When the patent reaches its expiry date, the comfortable monopoly evaporates, replaced by cut-throat competition. Incumbents have three ways of defending themselves. Marketing can create brand-specific demand, dulling the temptation to switch to low-price products. Ibuprofen illustrates this. Developed by the chemists at Boots itself in the 1960s, the patent expired in 1984. But a year earlier Boots had created Nurofen, branded ibuprofen. The clever mix of packaging and advertising protected its profits. The lucrative Nurofen brand was sold in 2006; Boots still stocks the product, which costs five times more than its generic equivalent.

A second strategy nudges customers towards newer drugs that are still protected by patent. Omeprazole, a drug to reduce stomach acid developed by AstraZeneca in the 1980s, shows how it works. Branded as Losec in Britain and Prilosec in America, it became one of the world’s bestselling drugs in the mid-1990s. With the patent set to expire in 2001 AstraZeneca faced a drop in profits. So the company took its drug and adapted it, creating a closely related compound, esomeprazole, which it sold as Nexium. Though a clear offshoot of the original medicine, this counted as a new drug and was given a patent. A big marketing campaign and attractive pricing helped shift demand away from Losec and towards Nexium. With the help of this strategy, sales between 2006 and 2013 amounted to almost $40 billion.
A third approach is to "pay the makers of generics not to compete". None of these are in the customer's interest.

Ironically, the surgeon pointed me at a manufacturer program that was going to cut me a break if I used their particular pharmacy — oh, joy! — I only have to pay a $10 copay! But this made me wonder if my insurance was going to pay it or some part of it. In which case, am I not indirectly paying for this usuriousness?

Saturday, April 7, 2018

Jill Filipovic, Political Medium, Speaks To Conservative Ghosts

Jill Filipovic once described herself as a "recovering attorney", which is about right, because she doesn't actually do a terribly good job of encapsulating the arguments of her opponents. I came across an essay of hers in NBC News' Think blog, in which she attempts to extirpate the stain of Chappaquiddick from the Democratic brand while bagging on conservatives for their support of someone as vile as Donald Trump. Leaving that aside for the moment (and she does have a valid point that support for Trump precludes conservative moral dudgeon on a vast array of Democratic transgressions), she seriously stumbles at her misapprehension of what the conservative argument actually might be:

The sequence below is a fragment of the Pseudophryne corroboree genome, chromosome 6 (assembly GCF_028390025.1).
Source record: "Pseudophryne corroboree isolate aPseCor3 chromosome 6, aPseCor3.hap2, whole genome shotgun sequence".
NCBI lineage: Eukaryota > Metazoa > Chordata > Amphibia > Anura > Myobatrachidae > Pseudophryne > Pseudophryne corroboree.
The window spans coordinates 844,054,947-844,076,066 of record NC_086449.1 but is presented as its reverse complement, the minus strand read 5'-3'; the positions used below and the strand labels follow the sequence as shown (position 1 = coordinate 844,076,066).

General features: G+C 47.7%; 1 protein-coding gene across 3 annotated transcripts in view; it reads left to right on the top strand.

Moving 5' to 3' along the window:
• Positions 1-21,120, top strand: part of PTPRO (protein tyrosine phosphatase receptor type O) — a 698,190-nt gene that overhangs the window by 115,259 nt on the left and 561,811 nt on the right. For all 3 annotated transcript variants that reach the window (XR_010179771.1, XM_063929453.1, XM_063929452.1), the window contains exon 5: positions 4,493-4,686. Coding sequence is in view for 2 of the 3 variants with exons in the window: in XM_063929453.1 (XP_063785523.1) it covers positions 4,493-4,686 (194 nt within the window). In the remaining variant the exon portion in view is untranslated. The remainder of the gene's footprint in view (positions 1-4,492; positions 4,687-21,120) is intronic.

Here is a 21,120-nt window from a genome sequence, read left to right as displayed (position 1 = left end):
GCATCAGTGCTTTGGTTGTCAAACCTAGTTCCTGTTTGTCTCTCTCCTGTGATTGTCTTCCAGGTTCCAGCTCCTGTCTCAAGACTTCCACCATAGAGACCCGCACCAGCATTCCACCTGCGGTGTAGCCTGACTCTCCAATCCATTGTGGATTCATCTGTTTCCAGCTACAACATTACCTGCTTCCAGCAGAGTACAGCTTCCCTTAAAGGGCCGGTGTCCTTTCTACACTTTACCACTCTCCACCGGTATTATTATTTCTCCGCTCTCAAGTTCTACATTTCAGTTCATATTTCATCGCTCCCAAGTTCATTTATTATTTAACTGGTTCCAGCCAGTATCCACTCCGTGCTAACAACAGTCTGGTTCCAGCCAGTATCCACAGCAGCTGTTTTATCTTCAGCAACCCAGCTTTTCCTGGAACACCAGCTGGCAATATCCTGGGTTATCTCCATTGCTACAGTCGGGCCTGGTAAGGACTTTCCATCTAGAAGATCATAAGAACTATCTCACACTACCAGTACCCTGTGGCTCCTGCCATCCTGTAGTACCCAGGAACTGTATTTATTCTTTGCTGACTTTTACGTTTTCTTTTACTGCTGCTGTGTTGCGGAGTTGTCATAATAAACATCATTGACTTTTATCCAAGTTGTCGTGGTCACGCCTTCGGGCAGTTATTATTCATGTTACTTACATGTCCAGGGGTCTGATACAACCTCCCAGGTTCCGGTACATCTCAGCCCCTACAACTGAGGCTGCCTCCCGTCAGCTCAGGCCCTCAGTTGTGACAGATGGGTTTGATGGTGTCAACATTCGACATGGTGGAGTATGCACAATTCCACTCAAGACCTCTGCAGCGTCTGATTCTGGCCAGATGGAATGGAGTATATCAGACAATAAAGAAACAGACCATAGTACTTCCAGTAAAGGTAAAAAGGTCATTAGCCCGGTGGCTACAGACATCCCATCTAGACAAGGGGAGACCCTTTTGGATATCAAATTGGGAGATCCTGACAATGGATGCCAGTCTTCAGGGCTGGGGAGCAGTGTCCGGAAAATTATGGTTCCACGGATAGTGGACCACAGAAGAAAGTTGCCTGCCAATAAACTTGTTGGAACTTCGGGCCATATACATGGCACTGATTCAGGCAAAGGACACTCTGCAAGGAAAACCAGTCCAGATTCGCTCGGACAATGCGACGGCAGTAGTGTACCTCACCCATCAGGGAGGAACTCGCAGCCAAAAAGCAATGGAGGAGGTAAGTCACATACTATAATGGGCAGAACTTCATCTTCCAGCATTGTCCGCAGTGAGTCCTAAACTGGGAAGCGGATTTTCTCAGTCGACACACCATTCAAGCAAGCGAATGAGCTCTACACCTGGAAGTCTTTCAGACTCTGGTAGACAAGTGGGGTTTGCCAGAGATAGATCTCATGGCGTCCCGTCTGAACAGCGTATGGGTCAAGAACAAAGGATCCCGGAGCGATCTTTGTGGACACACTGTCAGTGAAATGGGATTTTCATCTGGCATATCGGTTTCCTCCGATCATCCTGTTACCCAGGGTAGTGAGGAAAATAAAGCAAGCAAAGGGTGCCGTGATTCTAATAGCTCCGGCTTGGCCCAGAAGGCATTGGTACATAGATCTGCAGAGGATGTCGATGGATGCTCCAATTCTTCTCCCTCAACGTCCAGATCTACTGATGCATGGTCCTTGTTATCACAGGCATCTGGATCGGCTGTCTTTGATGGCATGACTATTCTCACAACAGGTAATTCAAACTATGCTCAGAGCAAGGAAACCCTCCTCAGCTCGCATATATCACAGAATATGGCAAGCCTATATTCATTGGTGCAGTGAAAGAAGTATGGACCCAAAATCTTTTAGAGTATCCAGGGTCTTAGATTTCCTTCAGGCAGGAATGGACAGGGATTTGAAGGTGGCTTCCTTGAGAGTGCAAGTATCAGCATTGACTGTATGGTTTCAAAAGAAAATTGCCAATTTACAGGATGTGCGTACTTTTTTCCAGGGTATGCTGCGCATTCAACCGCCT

The conservative worldview has always been animated by the idea of men as sexual predators who need reining-in by the morally temperate, sexually mild and inherently alluring female of the species. Women, in this view, are a family’s moral beacon, while men are its public face. That ideology conveniently requires women to stay behind the scenes; if women do subvert their traditional roles, it removes responsibility from men to still behave well.
 This is a curious charge to level at Republicans, who offered up a famously incompetent but still female vice presidential candidate in 2008. Republican women form a majority of women governors and lieutenant governors, as well as notching 706 elected state-level representatives. Not only does Filipovic's explanation appear not to come from someone within the movement, it doesn't even square with known facts. It's like she's having a conversation with the ghost of Phyllis Schlafly.